, , ,

Six Ways Education Empowers Women in Poverty

Education Empowers WomenEducation empowers women and girls, and investing in their education is one of the most effective ways to reduce global poverty. Still, females face many barriers to educational opportunities. According to the Global Partnership for Education, 63 million girls are not in school worldwide, and women represent almost two-thirds of the world’s illiterate.

A recent report by the World Bank found that girls who receive little to no amount of education are more likely to live in poverty, be married as children, suffer domestic abuse and lack control over their own health care decisions, which is detrimental to their families and communities.

Here are six of many ways education empowers women in poverty:

1. Education Helps Women Avoid Child Marriages

“Child marriage is an appalling violation of human rights and robs girls of their education, health and long-term prospects,” Babatunde Osotimehin, M.D., the Executive Director of the United Nations Population Fund, said to UNICEF. “A girl who is married as a child is one whose potential will not be fulfilled.”

Providing girls with access to educational can be an effective way to reduce child marriage rates worldwide. According to the United Nations Educational, Scientific and Cultural Organization (UNESCO), the rate of child marriage within sub-Sahara, South and West Africa would fall by 64 percent if every girl within the region received a secondary education level.

2. Education Empowers Women to Family Plan

The amount of education a woman receives influences a women’s choice and ability to plan family sizes. Family planning allows women to give birth to the number of children they desire and determine the spacing of their pregnancies.

In sub-Saharan Africa, women with no education have an average of 6.7 births on average, compared to 3.9 for women within the region who have obtained a secondary education level, as reported by UNESCO.

3. Education of Mothers Decreases Child Mortality

A woman’s education is integral to the health of her family. The more education a girl gains throughout her childhood, the better chance her future child has for survival.

According to the United States Agency for International Development (USAID), the probability of infant mortality decreases by five percent to 10 percent for each extra year of education a mother has.

Around four million child deaths have been prevented over the last four decades due to an increase in female education, according to a study in The Lancet journal funded by the Bill and Melinda Gates Foundation.

4. Education Increases the Likelihood of Women Surviving Pregnancy and Birth Complications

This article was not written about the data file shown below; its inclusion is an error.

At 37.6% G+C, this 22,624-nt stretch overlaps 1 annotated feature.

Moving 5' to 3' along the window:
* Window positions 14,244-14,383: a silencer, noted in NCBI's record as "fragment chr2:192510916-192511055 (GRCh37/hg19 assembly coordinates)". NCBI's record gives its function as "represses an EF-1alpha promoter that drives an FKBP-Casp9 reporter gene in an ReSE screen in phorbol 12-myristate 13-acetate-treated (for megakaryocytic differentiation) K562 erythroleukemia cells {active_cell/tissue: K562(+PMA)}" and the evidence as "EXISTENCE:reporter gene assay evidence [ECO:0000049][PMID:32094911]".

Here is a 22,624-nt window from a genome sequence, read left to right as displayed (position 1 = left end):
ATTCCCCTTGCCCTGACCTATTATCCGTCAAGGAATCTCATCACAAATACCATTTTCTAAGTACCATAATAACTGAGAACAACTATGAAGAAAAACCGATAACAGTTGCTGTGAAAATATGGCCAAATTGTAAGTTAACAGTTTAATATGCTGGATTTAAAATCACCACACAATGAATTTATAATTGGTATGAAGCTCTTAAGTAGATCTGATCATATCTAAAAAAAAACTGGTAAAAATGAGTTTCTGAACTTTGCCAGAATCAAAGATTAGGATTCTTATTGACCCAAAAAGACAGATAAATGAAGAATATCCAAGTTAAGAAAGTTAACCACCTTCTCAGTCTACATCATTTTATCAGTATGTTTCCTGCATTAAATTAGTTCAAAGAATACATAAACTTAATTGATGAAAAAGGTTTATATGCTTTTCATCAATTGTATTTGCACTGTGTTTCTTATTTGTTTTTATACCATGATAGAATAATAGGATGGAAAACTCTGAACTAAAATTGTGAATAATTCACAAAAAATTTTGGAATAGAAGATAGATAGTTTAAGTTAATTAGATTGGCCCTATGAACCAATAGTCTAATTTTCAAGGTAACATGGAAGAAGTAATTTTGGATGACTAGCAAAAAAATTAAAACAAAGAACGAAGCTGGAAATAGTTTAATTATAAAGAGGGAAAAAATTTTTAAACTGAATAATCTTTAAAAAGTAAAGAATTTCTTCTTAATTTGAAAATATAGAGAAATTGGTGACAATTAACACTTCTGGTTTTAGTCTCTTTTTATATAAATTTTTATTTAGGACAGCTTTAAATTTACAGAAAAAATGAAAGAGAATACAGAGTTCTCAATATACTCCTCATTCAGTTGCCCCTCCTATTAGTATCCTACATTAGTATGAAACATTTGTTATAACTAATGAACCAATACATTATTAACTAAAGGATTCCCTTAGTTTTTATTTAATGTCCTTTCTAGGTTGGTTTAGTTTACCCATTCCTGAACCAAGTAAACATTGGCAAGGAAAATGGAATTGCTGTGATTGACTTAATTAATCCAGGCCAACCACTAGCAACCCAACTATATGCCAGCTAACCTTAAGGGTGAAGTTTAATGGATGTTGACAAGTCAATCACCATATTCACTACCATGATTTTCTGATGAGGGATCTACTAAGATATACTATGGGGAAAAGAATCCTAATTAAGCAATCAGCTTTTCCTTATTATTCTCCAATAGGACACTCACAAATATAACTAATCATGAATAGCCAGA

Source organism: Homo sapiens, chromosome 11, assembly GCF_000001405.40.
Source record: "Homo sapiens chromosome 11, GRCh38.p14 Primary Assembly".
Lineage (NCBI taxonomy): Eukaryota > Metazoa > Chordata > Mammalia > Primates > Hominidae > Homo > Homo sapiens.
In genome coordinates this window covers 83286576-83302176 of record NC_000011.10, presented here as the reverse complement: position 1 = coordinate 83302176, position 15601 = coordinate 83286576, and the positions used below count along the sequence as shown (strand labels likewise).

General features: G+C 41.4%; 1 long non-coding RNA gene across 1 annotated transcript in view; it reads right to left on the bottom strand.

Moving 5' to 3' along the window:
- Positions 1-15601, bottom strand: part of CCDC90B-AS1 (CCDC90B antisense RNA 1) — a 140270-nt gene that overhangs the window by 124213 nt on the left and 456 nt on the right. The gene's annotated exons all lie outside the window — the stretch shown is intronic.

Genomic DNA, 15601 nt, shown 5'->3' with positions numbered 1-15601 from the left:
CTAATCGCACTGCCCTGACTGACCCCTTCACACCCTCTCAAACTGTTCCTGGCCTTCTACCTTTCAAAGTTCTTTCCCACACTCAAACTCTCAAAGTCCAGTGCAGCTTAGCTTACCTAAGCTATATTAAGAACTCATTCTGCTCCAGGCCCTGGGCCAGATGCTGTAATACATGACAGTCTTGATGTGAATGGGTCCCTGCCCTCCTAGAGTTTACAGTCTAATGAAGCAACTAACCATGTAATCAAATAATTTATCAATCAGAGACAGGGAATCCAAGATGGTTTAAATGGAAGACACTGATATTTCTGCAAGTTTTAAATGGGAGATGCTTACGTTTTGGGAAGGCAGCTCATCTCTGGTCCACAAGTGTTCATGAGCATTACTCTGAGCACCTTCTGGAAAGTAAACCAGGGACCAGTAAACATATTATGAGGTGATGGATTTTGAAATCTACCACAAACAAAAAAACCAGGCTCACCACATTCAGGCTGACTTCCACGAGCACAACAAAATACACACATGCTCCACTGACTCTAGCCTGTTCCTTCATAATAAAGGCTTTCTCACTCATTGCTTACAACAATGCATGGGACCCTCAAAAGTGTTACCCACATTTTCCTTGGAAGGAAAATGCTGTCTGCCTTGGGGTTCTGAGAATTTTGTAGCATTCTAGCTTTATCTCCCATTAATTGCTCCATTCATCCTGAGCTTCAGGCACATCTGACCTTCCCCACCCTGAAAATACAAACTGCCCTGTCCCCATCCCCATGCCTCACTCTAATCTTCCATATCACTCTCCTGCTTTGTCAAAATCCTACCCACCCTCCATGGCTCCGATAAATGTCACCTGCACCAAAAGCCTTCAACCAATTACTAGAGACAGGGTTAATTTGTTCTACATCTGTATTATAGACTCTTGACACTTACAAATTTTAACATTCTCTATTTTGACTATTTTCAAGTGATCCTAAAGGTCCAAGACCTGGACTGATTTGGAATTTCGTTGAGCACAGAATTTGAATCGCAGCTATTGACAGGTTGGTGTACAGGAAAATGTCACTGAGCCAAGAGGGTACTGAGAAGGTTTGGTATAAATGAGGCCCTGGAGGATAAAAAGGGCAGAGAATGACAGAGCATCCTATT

Education isn’t just integral to the health of a woman’s child; it is also important for the mother. Pregnancy and birth pose extreme health risks for women in poverty stricken areas, and education plays a significant role in helping mothers survive them. Women with higher levels of education are more likely to adopt simple and low cost hygienic practices throughout pregnancy, and react to health issues.

According to UNESCO, maternal mortality would fall by 66 percent if all women had completed primary education.

5. Education Gives Women Higher Income Earning Power

Each extra year of schooling a girl receives is incredibly valuable, raising her ability to enter the labor force. Every year of secondary school education a girl receives is directly correlated with an 18 percent increase in her future earning, according to a World Bank study.

6. Education Empowers Women to Stand Up to Domestic Violence

Gender-based violence is a global phenomenon. One-third of women who have been in a relationship have experienced physical or sexual violence, according to the World Health Organization (WHO). Low education levels are associated with an increased risk of experiencing domestic violence.

Through education, women have the opportunity to gain knowledge to stop this phenomenon. In Sierra Leonne after a large expansion of school opportunities, women’s tolerance of domestic violence dropped from 36 percent to 26 percent according to UNESCO.

“I firmly believe that when you invest in a girl’s education she will support herself and her children and contribute to her community and her nation, charting a path towards a better world in which human rights are respected and there is dignity for all,” Prime Minister of Norway and co-chair of the MDG Advocacy Group, Erna Solberg, said in an interview with Daily Development. “Education empowers women. It increases their economic contribution, strengthens their political voice and boosts their influence across the board. That is why delivering education to all girls is so vital.”

Lauren Lewis

Sources: United Nations Development Program, UNESCO, White House, USAID, World Bank, The Lancet, Global Partnership for Education, UNICEF, World Health Organization, Daily Development
Photo: The Clinton Foundation